One vocal critic of the Bush administration is a member of the president's own party. Republican Senator Chuck Hagel of Nebraska says he worries about the United States getting bogged down in Iraq, and about what he sees as an unhealthy concentration of power in the presidency. The outspoken senator shared his views at a town hall meeting in Los Angeles.
Senator Hagel says he sometimes gets e-mails calling him a traitor. "One of the comments that I received lately was a very straightforward piece of advice, that is, 'Senator, shut your mouth. Do what the president tells you to do. That's why we elected you.'"
The senator reminded his listeners that the U.S. government has three equal partners, the legislature and the judiciary, in addition to the president and his administration.
The blunt words, he adds, are not what he hears from his fellow senators, but he admits that some Republican colleagues think he is out of line in his public statements. He repeated some of his criticisms in a meeting sponsored by the group Town Hall Los Angeles, held in the newly opened National Center for the Preservation of Democracy. He says progress in Iraq is up to the Iraqis.
"The United States represents the most significant stabilizing factor in Iraq and has for the last three years, but at the same time, we are probably the most destabilizing factor in Iraq. And that has to be sorted out, and that will be sorted out," he said. "And it goes back, it seems to me, to the Iraqi people, and will reside within the Iraqi government's decisions as to where they want to go."
Last month, Iraqis voted for members of their 275-member national assembly, which will select a president and two deputy presidents, who in turn will appoint a prime minister to run the government.
The debates over Iraq and U.S. presidential powers in the war on terrorism have highlighted tensions between the president and some members of Congress, most often Democrats. But on some issues, the critics also include Republicans. Senator Hagel sees this administration, like some before it, as asserting greater powers in its relations with Congress than the constitution grants it.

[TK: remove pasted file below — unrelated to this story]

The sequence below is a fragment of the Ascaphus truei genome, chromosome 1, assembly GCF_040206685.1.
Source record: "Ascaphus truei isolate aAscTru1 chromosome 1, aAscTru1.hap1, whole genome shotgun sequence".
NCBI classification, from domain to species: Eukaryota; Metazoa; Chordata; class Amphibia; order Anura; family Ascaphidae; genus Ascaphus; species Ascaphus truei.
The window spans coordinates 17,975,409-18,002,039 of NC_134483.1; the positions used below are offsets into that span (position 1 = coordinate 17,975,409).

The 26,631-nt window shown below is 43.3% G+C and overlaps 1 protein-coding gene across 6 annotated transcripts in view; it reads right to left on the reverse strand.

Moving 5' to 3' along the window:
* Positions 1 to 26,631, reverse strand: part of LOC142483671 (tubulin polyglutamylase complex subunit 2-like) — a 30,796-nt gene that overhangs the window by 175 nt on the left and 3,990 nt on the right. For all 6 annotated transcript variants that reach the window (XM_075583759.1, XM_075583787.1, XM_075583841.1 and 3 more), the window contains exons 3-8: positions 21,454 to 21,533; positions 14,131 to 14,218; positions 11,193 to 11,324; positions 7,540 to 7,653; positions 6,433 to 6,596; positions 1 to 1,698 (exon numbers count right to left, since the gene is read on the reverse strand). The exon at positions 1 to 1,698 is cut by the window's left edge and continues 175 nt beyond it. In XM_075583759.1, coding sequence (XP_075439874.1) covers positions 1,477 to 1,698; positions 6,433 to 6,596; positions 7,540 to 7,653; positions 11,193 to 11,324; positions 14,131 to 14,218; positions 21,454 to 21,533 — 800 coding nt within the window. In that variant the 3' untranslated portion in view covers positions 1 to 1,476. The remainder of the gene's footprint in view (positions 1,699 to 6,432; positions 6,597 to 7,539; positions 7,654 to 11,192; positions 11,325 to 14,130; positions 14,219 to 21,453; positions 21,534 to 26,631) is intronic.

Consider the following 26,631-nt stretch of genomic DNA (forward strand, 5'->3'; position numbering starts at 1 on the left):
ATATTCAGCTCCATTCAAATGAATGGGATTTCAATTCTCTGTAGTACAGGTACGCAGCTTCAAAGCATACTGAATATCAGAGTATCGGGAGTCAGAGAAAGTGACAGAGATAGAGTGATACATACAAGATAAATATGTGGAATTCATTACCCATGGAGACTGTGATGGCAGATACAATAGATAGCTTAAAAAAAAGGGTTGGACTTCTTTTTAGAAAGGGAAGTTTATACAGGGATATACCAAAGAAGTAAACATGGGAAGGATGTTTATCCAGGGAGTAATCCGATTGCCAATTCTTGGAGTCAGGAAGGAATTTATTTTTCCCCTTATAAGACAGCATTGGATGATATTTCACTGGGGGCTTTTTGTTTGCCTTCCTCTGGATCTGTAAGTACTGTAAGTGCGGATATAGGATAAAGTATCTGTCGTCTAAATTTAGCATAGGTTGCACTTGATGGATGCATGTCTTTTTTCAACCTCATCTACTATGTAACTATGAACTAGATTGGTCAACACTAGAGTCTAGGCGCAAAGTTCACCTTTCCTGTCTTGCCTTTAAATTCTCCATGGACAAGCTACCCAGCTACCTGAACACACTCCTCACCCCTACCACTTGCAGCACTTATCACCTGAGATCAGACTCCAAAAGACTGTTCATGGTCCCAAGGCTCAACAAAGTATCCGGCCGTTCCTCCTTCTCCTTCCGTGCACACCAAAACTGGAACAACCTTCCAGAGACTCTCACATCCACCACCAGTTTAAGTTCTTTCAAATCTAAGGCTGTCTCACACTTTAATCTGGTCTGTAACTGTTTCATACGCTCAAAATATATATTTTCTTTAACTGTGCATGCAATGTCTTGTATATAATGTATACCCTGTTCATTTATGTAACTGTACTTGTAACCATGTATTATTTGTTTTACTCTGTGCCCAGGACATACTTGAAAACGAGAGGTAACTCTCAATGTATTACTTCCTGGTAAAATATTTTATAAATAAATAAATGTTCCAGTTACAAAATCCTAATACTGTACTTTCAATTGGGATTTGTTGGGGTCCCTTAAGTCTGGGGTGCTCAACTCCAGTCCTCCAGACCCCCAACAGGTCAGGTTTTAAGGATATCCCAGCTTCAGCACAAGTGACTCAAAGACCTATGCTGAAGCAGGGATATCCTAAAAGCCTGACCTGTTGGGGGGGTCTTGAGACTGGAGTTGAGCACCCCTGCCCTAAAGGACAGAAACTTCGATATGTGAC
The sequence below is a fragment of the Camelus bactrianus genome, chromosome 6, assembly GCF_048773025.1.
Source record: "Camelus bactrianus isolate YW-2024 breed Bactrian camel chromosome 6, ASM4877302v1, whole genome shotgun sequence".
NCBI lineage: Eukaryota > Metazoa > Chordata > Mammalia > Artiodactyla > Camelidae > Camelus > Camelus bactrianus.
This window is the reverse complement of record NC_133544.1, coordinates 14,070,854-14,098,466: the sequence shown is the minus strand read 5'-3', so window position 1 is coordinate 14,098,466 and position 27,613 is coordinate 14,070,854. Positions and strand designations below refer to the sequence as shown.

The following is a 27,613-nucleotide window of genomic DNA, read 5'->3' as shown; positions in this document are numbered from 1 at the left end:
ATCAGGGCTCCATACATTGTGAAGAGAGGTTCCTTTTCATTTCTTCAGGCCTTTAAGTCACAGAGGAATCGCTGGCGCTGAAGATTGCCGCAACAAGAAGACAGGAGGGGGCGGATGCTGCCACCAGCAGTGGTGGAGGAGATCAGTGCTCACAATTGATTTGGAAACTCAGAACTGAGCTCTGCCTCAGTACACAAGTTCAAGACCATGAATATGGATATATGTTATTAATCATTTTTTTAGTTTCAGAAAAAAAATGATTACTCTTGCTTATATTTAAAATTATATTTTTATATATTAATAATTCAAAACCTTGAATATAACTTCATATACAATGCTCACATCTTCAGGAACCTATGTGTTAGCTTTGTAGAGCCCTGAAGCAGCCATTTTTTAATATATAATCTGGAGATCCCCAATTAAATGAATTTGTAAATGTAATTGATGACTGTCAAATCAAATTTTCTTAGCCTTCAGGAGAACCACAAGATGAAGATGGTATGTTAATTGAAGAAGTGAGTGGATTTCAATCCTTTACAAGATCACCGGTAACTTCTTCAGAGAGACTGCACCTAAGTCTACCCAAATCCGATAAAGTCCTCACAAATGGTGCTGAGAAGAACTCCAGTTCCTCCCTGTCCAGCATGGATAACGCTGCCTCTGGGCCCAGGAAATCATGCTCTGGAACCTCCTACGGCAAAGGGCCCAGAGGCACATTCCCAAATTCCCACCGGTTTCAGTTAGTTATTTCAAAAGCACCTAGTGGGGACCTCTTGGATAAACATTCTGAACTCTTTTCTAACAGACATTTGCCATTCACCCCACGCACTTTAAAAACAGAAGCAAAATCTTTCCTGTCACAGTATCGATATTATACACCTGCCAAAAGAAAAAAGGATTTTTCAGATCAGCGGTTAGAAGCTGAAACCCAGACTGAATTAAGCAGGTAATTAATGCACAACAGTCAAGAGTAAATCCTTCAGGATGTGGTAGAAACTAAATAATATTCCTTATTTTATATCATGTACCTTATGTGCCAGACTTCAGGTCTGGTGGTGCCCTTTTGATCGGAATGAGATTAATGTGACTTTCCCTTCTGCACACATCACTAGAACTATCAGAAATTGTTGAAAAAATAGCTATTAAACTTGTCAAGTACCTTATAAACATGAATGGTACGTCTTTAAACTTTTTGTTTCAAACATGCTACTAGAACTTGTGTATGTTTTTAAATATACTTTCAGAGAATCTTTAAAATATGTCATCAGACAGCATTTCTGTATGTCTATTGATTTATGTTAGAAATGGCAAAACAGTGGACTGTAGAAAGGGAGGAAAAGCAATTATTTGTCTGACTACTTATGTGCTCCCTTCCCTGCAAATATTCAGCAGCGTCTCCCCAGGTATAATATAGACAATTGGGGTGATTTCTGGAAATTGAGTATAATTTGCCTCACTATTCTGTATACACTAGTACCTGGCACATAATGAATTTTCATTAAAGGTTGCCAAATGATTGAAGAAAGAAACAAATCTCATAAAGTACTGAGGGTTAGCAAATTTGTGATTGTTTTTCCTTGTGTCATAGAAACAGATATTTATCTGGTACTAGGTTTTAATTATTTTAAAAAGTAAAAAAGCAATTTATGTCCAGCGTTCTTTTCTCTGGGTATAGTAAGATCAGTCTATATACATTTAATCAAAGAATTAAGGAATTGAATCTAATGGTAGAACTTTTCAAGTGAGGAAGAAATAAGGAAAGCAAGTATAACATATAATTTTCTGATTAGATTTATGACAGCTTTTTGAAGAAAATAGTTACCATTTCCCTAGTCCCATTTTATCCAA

The most recent dispute concerns news leaks that the president authorized wiretapping of telephone calls between suspected terrorists and U.S. citizens without court approval. The White House says the president has the authority to authorize the wiretaps, and that they are necessary to protect American lives. Critics say the president does not have that power, and Mr. Hagel says he wants a hearing on the issue.
Recent opinion polls show some 58 percent of Americans are unhappy with the president's handling of Iraq, and some Democrats in Congress have seized upon the issue. Mr. Bush in turn has criticized Democrats for statements he says harm the morale of US troops, embolden insurgents and work against the Iraqis who are struggling to achieve democracy.
Among those in the audience was senior high school student Curtis Williams, who is more concerned with domestic than international matters. He asked about the aftermath of Hurricane Katrina, which devastated New Orleans, and left inner city residents without help for days.
"Why is there so much more help going on in Iraq than people needing it more in the US?" he asked. " Why is there more help going to them in Iraq?"
Senator Hagel agreed the government has failed to provide adequate help to the victims of hurricane Katrina, but said Congress and the president are cooperating in the effort to rebuild New Orleans.